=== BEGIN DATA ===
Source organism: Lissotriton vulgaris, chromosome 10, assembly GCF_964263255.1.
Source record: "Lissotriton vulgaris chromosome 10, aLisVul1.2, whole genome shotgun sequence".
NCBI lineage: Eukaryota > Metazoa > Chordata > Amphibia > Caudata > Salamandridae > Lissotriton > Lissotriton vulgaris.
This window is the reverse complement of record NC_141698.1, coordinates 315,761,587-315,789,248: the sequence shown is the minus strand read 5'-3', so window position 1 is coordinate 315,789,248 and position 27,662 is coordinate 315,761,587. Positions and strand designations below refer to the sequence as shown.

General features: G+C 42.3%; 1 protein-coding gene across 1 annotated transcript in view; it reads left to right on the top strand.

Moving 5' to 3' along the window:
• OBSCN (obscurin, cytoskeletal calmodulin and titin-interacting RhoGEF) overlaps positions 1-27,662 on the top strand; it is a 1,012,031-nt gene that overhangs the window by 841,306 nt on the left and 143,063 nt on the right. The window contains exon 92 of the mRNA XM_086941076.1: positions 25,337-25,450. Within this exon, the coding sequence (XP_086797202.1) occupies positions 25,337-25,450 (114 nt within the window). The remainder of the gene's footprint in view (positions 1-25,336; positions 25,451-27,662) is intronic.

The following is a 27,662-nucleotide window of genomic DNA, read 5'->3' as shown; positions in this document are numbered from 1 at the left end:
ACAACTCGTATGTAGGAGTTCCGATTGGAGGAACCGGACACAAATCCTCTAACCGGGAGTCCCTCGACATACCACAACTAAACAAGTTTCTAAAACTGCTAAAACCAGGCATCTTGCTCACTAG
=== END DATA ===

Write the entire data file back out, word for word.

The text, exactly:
Source organism: Lissotriton vulgaris, chromosome 10, assembly GCF_964263255.1.
Source record: "Lissotriton vulgaris chromosome 10, aLisVul1.2, whole genome shotgun sequence".
NCBI lineage: Eukaryota > Metazoa > Chordata > Amphibia > Caudata > Salamandridae > Lissotriton > Lissotriton vulgaris.
This window is the reverse complement of record NC_141698.1, coordinates 315,761,587-315,789,248: the sequence shown is the minus strand read 5'-3', so window position 1 is coordinate 315,789,248 and position 27,662 is coordinate 315,761,587. Positions and strand designations below refer to the sequence as shown.

General features: G+C 42.3%; 1 protein-coding gene across 1 annotated transcript in view; it reads left to right on the top strand.

Moving 5' to 3' along the window:
• OBSCN (obscurin, cytoskeletal calmodulin and titin-interacting RhoGEF) overlaps positions 1-27,662 on the top strand; it is a 1,012,031-nt gene that overhangs the window by 841,306 nt on the left and 143,063 nt on the right. The window contains exon 92 of the mRNA XM_086941076.1: positions 25,337-25,450. Within this exon, the coding sequence (XP_086797202.1) occupies positions 25,337-25,450 (114 nt within the window). The remainder of the gene's footprint in view (positions 1-25,336; positions 25,451-27,662) is intronic.

The following is a 27,662-nucleotide window of genomic DNA, read 5'->3' as shown; positions in this document are numbered from 1 at the left end:
ACAACTCGTATGTAGGAGTTCCGATTGGAGGAACCGGACACAAATCCTCTAACCGGGAGTCCCTCGACATACCACAACTAAACAAGTTTCTAAAACTGCTAAAACCAGGCATCTTGCTCACTAG